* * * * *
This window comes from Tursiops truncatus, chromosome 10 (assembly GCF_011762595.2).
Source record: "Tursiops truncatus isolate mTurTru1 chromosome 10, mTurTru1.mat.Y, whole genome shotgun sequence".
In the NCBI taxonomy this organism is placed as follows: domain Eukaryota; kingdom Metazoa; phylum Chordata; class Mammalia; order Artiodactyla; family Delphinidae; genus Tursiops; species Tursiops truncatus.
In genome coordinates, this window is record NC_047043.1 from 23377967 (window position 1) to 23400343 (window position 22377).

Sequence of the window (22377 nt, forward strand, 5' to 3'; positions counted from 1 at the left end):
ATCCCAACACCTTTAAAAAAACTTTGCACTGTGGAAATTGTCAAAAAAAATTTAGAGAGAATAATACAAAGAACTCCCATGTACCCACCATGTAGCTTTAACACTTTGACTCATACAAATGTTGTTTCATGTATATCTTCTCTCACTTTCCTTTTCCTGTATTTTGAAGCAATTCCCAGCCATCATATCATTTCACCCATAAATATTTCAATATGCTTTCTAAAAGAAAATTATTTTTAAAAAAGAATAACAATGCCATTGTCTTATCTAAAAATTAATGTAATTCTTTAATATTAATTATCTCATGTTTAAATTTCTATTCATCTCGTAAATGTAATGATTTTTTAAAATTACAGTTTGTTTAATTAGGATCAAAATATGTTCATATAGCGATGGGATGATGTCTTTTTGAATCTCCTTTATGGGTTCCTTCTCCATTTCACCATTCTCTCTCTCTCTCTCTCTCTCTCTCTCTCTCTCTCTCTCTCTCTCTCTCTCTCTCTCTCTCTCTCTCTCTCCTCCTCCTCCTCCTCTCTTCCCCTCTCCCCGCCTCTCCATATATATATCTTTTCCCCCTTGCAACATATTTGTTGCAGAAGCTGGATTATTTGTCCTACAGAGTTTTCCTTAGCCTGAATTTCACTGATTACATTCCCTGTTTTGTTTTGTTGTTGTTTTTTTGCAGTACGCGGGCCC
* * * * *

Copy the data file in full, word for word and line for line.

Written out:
This window comes from Tursiops truncatus, chromosome 10 (assembly GCF_011762595.2).
Source record: "Tursiops truncatus isolate mTurTru1 chromosome 10, mTurTru1.mat.Y, whole genome shotgun sequence".
In the NCBI taxonomy this organism is placed as follows: domain Eukaryota; kingdom Metazoa; phylum Chordata; class Mammalia; order Artiodactyla; family Delphinidae; genus Tursiops; species Tursiops truncatus.
In genome coordinates, this window is record NC_047043.1 from 23377967 (window position 1) to 23400343 (window position 22377).

Sequence of the window (22377 nt, forward strand, 5' to 3'; positions counted from 1 at the left end):
ATCCCAACACCTTTAAAAAAACTTTGCACTGTGGAAATTGTCAAAAAAAATTTAGAGAGAATAATACAAAGAACTCCCATGTACCCACCATGTAGCTTTAACACTTTGACTCATACAAATGTTGTTTCATGTATATCTTCTCTCACTTTCCTTTTCCTGTATTTTGAAGCAATTCCCAGCCATCATATCATTTCACCCATAAATATTTCAATATGCTTTCTAAAAGAAAATTATTTTTAAAAAAGAATAACAATGCCATTGTCTTATCTAAAAATTAATGTAATTCTTTAATATTAATTATCTCATGTTTAAATTTCTATTCATCTCGTAAATGTAATGATTTTTTAAAATTACAGTTTGTTTAATTAGGATCAAAATATGTTCATATAGCGATGGGATGATGTCTTTTTGAATCTCCTTTATGGGTTCCTTCTCCATTTCACCATTCTCTCTCTCTCTCTCTCTCTCTCTCTCTCTCTCTCTCTCTCTCTCTCTCTCTCTCTCTCTCTCTCTCTCTCCTCCTCCTCCTCCTCTCTTCCCCTCTCCCCGCCTCTCCATATATATATCTTTTCCCCCTTGCAACATATTTGTTGCAGAAGCTGGATTATTTGTCCTACAGAGTTTTCCTTAGCCTGAATTTCACTGATTACATTCCCTGTTTTGTTTTGTTGTTGTTTTTTTGCAGTACGCGGGCCC